When we last looked at ספר שמואל, the rebellion of Sheva ben Bichri had been cut short (literally) by the אשה חכמה:
That is the last narrative in ספר שמואל, and the chapter concludes with a summary of David’s royal administration:
We’ve seen this summary before, at the end of פרק ח and the wars that David fought to establish his empire:
This illustrates the point that we’ve made before, that ספר שמואל divides into what I’m calling three seasons (with some “special episodes” between them) ; season two is the rise of David, ending in פרק ח, and season three is the story of bat Sheva and its aftermath, ending in פרק כ. The
author assumes we’ve read פרק ח and are aware of the differences between the lists. It’s not so much a difference of time as a difference in perspective.
When you read our chapter this way, it is dripping with irony. The original list starts with וימלך דוד על כל ישראל. That’s completely gone now. Now we have ויואב שב ירושלם אל המלך. Yoav, who had been fired as chief of staff in פרק יט and murdered his replacement earlier in this chapter, remains as head of the army. David does not have the political strength to remove him. He may be המלך, but we can’t say וימלך דוד.
David is in effect not in charge. We have the hint here of the political jockeying between יואב and בניהו, though we don’t have much in the way of details. After David’s death, יואב will support Adoniyah and בניהו will support Shlomo, and בניהו will kill יואב and assume control of the army. But now we just have the two of them, in parallel sections of the same verse.
And the irony is even greater when we look at ויכרתו את ראש שבע בן בכרי וישלכו אל יואב. David’s rise started with cutting off the head of his enemy:
But now, it’s not David but יואב who parades through Jerusalem with the head of Sheva ben Bichri.
Other changes are notable. Before, ובני דוד כהנים היו (not in the religious sense, but “ministers”). After the stories of Amnon and Avshalom, David’s sons are not part of the administration. Now we have עירא היארי היה כהן לדוד. At the פשט level, this is parallel; עירא היארי was a minister in David’s administration, not like צדוק ואביתר כהנים who were the כהנים גדולים in Givon and Jerusalem. But חז״ל saw a hint that עירא was a literal כהן as well, and that was a problem:
There is a hint here of David turning inward, confusing his religious needs rather than those of the kingdom as a whole. That was part of the problem that led to the affair of Bat Sheva; as the gemara says (סנהדרין קז,א), אמר לפניו: רבש״ע מפני מה אומרים ”אלקי אברהם אלקי יצחק ואלקי יעקב“ ואין אומרים ”אלקי דוד“?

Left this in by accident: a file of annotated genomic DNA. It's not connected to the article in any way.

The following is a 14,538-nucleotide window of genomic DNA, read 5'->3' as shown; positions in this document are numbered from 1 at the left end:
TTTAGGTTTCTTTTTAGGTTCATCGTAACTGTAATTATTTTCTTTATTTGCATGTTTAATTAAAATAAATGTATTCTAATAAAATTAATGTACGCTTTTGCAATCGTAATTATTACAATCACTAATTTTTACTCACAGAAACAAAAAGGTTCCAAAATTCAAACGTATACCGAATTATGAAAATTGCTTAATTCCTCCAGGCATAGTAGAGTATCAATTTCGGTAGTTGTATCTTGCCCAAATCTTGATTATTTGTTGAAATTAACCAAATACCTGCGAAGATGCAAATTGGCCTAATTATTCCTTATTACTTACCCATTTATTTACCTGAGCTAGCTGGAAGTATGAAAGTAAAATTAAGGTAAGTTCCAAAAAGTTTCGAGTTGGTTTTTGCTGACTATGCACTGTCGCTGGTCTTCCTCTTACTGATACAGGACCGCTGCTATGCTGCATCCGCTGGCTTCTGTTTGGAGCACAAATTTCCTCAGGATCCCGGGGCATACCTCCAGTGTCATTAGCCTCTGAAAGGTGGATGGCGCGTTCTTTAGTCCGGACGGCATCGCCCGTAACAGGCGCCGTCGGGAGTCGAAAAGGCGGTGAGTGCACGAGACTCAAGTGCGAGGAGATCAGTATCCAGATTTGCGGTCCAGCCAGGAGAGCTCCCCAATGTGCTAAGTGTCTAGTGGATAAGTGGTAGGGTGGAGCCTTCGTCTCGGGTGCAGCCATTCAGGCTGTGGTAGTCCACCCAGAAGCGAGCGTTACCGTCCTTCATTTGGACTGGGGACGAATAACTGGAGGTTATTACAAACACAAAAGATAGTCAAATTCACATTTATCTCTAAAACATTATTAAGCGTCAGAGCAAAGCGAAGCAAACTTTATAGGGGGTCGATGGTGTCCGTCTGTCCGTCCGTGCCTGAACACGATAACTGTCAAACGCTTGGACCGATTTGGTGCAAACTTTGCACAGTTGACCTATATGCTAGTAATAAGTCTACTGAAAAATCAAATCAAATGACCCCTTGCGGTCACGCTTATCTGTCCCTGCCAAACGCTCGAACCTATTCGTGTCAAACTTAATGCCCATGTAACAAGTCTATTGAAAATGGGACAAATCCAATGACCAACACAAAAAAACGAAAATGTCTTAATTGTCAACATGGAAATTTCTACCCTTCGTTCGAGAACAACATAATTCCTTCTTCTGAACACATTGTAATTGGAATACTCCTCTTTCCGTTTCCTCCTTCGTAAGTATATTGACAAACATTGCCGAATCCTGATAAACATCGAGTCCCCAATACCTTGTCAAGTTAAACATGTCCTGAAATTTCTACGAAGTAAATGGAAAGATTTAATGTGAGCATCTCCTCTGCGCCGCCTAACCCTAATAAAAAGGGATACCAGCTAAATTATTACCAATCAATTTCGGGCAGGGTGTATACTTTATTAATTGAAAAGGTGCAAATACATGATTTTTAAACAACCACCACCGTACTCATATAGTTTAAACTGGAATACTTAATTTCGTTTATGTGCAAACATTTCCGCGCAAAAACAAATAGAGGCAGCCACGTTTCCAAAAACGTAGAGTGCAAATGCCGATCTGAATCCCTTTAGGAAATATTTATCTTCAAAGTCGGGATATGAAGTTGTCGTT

Most of the rest of the list is the same, with a מזכיר and a ספר; we won’t deal with changes in כהן list from צדוק ואחימלך to צדוק ואביתרץ But there’s a new role: ואדרם על המס. What is a מס? We only see it defined in ספר מלכים:
In ספר שמואל, we haven’t mentioned much about how David built Jerusalem (and presumably other cities); the buildings just happened:
But he clearly needed some kind of משרד הבינוי והשיכון, and here we have a hint that it exists. We’ve pointed out before that there are whole aspects of David that we never see.
We have four books that give us stories of דוד המלך: שמואל, מלכים (in small parts), דברי הימים and תהילים. Each gives us one facet of the complex person that the historical David must have been.
The story of David as master builder, the Robert Moses of tenth century BCE Israel, has yet to be written. But the מס, the levy that JPS translates as “forced labor”, seems to have been an innovation of David’s. And it will be an important part of the split of the kingdom under his grandson:
This all makes ספר שמואל very depressing. Everything is going wrong. It’s not a pleasant place to end. But fortunately, there are four more chapters of appendices to go through, some even more horrific than what we’ve seen so far, and some introducing us to the David of ספר תהילים, the נעים זמרות ישראל. And we will end the book with (שמואל ב כד:כה) ויבן שם דוד מזבח לה׳ ויעל עלות ושלמים: David will see the beginning of the fulfilment of his one dream, the building of the בית המקדש.
To complement that, I want to look at a perek of תהילים that builds on the terrible things that happened to David, and creates a psalm of hope.
What’s interesting is that this is simply a collage of two perakim that we’ve looked at before:
The original perakim are not happy תהילים; as Radak says, תהילים פרק ס is an elegy for the lost war against Aram:
And תהילים פרק נז is more personal but still tragic, about the period in David’s life when he was on the run from Saul:
But what this perek does is take the ends of those two perakim, the hopeful, prayerful parts, and turns them into a joyous celebration:
We’ve talked before about David as the archetype of תשובה מאהבה, which in Rav Shagar’s formulation means אהבת החטא והחוטא: acceptance that the past was part of ה׳'s plan, that allows us to grow into the people we are today. Being a בעל תשובה doesn’t mean rejecting the past; it means building on it.
This perek is similar. Where in the original context, לי גלעד לי מנשה ואפרים was a cry about the lands that had been lost, now it is simply a statement of David’s rule. And על אדום אשליך נעלי…מי נחני עד אדום was a question: who will lead me against Edom that has caused such destruction? Now it is an acknowledgement of ה׳'s help:
David is taking the past of הלא אלקים זנחתנו and declaring the future of באלקים נעשה חיל. Beyond all the tragedy, all the failure that we see in ספר שמואל, there is always hope.